In the Urban Dictionary, the second definition of crush is “A painful experience, very common among middle schoolers (and high schooler's and even adults to a lesser degree) that involves being obsessed with a member of the opposite sex (or the same sex, if u (sic) prefer), being attracted to them physically (most common), or emotionally- also called 'puppy love'.”

At the ripe age of eight, had I known what crush was when it entered my bloodstream – and blood it was, make no mistake – I might have opted for a more supine position in the general scheme of things. Instead I ran to embrace it like a trusted ally. I thought, "Well, this is a good feeling, what a glory, what a marvelous sensation, tingling and engulfing body and mind. I intend to please the object of my crush as hard and as convincingly as I can, even if it means giving up a few afternoons of going to the library, jettisoning girl friends, disobeying my parents and teachers, keeping dangerous secrets, or giving up my own soul. And if I am very, very lucky, I will be crushed back. Oh, yes, what a glory, what a marvelous sensation, was traversing my body to the ends of my hair. My toes are involved, my breast is alight, and I have no thought for anything except this very moment, and perhaps the one after.

To be in the moment may very well be the best thing the average crush has to recommend for it. Let us not confuse it with love. It doesn’t want love’s duties, its complexities. It is the soft drink of emotions.

To confirm my point, I see where in its fourth definition, the Urban Dictionary defines crush as: "A kick-ass bottled soda pop made in orange, grape, and strawberry flavors. Comes in six-packs. Example: I drank nine bottles of Crush today.

Soft, perhaps, but with undeniable merits. Certainly it has pleasure going for it, and some importance; a cold soft drink can be delicious and even life saving, if one is in the desert without the benefit of a canteen.

Then again, there are nefarious, darker meanings to the act of a crush-- see definition six in the Urban Dictionary: Verb. The process by which people are killed when thrown beneath a steamroller or placed in between two solid surfaces with force being applied toward them that the body cannot withstand.
Sumbuddy: Hey, hao es your familie?
Guy: They got crushed by a bus and died.
Sumbuddy: Daz so sad...wanna get iscreem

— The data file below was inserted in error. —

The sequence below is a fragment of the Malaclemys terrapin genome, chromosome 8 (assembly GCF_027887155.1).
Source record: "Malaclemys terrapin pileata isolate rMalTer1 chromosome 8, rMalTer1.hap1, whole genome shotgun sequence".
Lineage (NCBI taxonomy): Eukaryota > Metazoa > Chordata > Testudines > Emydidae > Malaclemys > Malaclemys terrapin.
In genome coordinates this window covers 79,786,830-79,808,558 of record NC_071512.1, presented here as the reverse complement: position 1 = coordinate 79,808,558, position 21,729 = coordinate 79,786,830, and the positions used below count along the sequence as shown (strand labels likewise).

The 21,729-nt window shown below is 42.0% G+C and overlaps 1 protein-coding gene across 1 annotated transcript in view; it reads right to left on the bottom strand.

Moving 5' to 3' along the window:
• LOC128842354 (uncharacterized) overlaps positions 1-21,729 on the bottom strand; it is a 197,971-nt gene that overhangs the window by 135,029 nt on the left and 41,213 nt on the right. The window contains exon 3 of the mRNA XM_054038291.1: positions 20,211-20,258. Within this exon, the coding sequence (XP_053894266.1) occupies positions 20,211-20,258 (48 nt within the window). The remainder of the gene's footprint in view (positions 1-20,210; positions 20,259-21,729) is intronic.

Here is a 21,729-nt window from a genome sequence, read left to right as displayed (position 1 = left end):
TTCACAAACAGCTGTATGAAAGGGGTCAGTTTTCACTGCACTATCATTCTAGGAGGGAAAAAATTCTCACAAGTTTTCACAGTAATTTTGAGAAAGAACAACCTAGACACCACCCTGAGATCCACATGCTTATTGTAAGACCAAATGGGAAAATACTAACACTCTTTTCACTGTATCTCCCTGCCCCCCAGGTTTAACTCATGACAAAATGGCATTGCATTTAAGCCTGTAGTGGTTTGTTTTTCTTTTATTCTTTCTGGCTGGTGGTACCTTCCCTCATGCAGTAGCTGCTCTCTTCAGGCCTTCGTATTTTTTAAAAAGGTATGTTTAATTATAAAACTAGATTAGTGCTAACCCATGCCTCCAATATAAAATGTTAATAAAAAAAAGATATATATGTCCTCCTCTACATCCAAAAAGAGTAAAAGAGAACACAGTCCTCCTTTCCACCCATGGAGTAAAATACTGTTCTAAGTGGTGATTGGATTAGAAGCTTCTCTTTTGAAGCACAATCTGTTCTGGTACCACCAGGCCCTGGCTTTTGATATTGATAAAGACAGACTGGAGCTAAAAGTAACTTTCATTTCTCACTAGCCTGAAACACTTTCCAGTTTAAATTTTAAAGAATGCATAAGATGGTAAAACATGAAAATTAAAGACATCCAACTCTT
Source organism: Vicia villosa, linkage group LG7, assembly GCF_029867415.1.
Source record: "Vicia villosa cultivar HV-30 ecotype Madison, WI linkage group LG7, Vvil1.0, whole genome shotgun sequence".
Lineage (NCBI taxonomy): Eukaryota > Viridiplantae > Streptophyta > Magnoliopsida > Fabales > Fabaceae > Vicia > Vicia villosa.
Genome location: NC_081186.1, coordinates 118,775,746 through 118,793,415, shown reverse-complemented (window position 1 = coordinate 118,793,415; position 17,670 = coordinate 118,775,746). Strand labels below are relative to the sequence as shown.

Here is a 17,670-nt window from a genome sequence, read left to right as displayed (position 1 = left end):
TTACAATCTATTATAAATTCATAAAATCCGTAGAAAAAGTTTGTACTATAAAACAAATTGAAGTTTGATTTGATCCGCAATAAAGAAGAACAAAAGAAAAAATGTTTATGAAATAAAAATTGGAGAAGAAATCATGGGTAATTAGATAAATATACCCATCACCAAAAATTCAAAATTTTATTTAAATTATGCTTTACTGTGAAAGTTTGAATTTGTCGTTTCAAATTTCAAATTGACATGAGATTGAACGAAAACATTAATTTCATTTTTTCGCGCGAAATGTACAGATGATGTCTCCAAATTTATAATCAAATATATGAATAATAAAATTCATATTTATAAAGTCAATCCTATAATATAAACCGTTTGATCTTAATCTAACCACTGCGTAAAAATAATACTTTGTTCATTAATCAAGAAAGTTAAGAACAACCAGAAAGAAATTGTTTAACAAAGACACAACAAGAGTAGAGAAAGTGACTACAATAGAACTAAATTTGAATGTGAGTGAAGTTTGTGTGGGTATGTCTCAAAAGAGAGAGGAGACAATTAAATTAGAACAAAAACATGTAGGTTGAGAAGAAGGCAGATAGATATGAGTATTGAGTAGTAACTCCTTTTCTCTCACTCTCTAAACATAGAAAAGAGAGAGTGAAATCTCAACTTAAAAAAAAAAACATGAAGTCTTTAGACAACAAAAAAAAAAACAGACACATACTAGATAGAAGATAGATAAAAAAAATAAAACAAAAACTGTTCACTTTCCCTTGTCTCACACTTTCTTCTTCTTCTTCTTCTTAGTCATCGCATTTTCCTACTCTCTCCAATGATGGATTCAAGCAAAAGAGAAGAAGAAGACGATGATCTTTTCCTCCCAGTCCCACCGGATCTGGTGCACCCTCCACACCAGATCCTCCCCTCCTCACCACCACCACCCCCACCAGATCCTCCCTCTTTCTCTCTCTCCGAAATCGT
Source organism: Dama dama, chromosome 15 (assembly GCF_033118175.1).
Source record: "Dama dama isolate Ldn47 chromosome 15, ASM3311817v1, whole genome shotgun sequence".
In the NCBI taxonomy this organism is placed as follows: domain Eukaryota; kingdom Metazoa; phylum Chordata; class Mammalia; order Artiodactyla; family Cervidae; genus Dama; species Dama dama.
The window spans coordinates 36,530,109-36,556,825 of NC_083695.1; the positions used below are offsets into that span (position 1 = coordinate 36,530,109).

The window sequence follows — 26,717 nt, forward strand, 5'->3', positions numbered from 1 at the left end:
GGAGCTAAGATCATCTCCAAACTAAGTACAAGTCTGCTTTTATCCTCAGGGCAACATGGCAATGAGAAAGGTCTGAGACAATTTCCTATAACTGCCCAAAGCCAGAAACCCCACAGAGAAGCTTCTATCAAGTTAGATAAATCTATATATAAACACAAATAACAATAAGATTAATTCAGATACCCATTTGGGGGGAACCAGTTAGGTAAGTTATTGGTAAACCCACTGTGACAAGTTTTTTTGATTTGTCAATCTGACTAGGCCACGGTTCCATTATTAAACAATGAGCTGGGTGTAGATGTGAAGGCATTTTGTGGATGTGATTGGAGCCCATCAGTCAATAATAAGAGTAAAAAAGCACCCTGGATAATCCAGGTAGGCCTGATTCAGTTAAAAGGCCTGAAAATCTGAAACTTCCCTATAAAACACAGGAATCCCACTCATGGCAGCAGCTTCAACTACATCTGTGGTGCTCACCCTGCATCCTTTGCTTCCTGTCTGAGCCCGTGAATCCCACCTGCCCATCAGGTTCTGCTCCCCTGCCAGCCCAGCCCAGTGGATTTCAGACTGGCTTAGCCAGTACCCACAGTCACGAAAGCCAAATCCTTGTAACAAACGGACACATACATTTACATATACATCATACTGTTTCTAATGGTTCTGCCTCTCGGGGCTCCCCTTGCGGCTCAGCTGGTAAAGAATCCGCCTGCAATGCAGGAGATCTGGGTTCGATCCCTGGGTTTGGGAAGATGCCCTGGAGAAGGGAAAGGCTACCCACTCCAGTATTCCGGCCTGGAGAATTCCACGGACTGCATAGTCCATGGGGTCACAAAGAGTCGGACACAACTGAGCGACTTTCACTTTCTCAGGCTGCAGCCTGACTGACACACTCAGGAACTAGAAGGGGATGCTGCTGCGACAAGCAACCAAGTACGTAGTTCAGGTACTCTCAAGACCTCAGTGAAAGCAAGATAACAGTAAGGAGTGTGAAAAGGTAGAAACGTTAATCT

Historically there is the Witch Crush: The medieval process of laying one flagstone upon another and another, until the alleged sorceress’ body held beneath the stones is unable to draw breath, and her bones broken like so much peanut brittle -- often performed to the recitation of religious passages, and with many capering, excited onlookers – with the end result of pressing alleged witches into the ground until they are dead. This reinforces my feeling that crushes and crushing may not be the harmless, gay concepts they parade as.

Much later -- sometime around the nineteen nineties, crush became a verb; in the same way many nouns that had no business being animated became verbs. "Network” became a verb, and this was vastly troubling. And crush became a verb, the better to toss from here to there. Grown people took on the term…and in so doing, it was ruined for children and teenagers, in the same way that Facebook was ruined for them when their parents took to it. (A complete travesty of justice but not an unprecedented one…the uninspired have always stolen with great entitlement and treachery from the inspired. Whites stole jazz from blacks, as they did rock and roll, urban fashion, modern dance and everything they could get their pasty mitts on. "Inner City Minority Crimes” -- when juxtaposed with multitudinous centuries of slavery, lynching, Native American genocide, the ruthless and bloody snatching of California and much of the Southwest from Mexico, and the stealing of vast and sweeping cultural and intellectual property from non-Caucasians into the hands and pockets of Caucasians -- is a drop in a vast ocean, as crime goes.)

And yes I do stray from the original point of this essay; I digress in the most widespread and egregious fashion from the topic of the simple crush. Perhaps I dance and flit around the subject because I am overwhelmed by the (greedy, fleeting and petulant) conviction that all crushes and giddy emotions have passed me by, like an express train headed for a fine metropolitan center, while I – awash in children, stepchildren and the quotidian of being past twelve, in a time when our economy and our country is anything but buoyant and youthful - stand at the doorway of my home holding a frying pan and a spatula with which to pry the daily egg.

Disclaimer: Let me explain my outlook on the crush, in the present moment. This week in my shared household with my fiancé, Tom, 49, we are horribly short on time and adequate childcare or slow dancing; our ratio of children to adults is 16,000 to one. And so the eggs and cooking utensils and laundry loads of my life as an engaged divorced mother have become overwhelming, the relentless homework and crying toddlers and Mac and Cheese encrusted meals of my life have taken seniority over the niceties of bubbling feelings; therefore I am hard pressed to feel the proper ebullient outlook toward crushes and gay, insouciant states of being…the right tone has not been set. I admit this.